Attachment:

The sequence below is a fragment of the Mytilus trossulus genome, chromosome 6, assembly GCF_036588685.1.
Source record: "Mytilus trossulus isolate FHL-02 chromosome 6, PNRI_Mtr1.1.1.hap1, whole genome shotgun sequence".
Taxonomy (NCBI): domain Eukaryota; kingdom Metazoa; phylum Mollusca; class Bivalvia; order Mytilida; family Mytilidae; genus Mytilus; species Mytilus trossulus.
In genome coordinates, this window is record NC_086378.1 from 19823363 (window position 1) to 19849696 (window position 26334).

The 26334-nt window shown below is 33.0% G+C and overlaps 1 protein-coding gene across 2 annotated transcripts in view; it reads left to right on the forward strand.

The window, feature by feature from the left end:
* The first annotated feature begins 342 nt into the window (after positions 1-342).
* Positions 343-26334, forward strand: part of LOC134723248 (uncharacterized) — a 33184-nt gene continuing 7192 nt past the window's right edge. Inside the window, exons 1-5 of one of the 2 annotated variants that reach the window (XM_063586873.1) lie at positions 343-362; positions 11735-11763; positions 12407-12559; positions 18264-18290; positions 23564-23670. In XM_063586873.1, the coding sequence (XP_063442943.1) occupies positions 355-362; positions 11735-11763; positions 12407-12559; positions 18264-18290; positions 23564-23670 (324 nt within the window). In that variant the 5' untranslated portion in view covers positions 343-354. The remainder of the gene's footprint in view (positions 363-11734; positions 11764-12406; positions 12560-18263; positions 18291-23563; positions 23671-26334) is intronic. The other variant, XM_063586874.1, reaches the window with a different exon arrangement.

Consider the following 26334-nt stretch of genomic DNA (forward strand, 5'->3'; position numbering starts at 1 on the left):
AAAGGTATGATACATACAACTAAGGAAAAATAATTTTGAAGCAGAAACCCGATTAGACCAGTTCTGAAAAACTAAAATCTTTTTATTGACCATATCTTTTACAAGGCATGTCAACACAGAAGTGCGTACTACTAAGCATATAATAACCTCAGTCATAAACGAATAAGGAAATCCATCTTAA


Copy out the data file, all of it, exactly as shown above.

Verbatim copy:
The sequence below is a fragment of the Mytilus trossulus genome, chromosome 6, assembly GCF_036588685.1.
Source record: "Mytilus trossulus isolate FHL-02 chromosome 6, PNRI_Mtr1.1.1.hap1, whole genome shotgun sequence".
Taxonomy (NCBI): domain Eukaryota; kingdom Metazoa; phylum Mollusca; class Bivalvia; order Mytilida; family Mytilidae; genus Mytilus; species Mytilus trossulus.
In genome coordinates, this window is record NC_086378.1 from 19823363 (window position 1) to 19849696 (window position 26334).

The 26334-nt window shown below is 33.0% G+C and overlaps 1 protein-coding gene across 2 annotated transcripts in view; it reads left to right on the forward strand.

The window, feature by feature from the left end:
* The first annotated feature begins 342 nt into the window (after positions 1-342).
* Positions 343-26334, forward strand: part of LOC134723248 (uncharacterized) — a 33184-nt gene continuing 7192 nt past the window's right edge. Inside the window, exons 1-5 of one of the 2 annotated variants that reach the window (XM_063586873.1) lie at positions 343-362; positions 11735-11763; positions 12407-12559; positions 18264-18290; positions 23564-23670. In XM_063586873.1, the coding sequence (XP_063442943.1) occupies positions 355-362; positions 11735-11763; positions 12407-12559; positions 18264-18290; positions 23564-23670 (324 nt within the window). In that variant the 5' untranslated portion in view covers positions 343-354. The remainder of the gene's footprint in view (positions 363-11734; positions 11764-12406; positions 12560-18263; positions 18291-23563; positions 23671-26334) is intronic. The other variant, XM_063586874.1, reaches the window with a different exon arrangement.

Consider the following 26334-nt stretch of genomic DNA (forward strand, 5'->3'; position numbering starts at 1 on the left):
AAAGGTATGATACATACAACTAAGGAAAAATAATTTTGAAGCAGAAACCCGATTAGACCAGTTCTGAAAAACTAAAATCTTTTTATTGACCATATCTTTTACAAGGCATGTCAACACAGAAGTGCGTACTACTAAGCATATAATAACCTCAGTCATAAACGAATAAGGAAATCCATCTTAA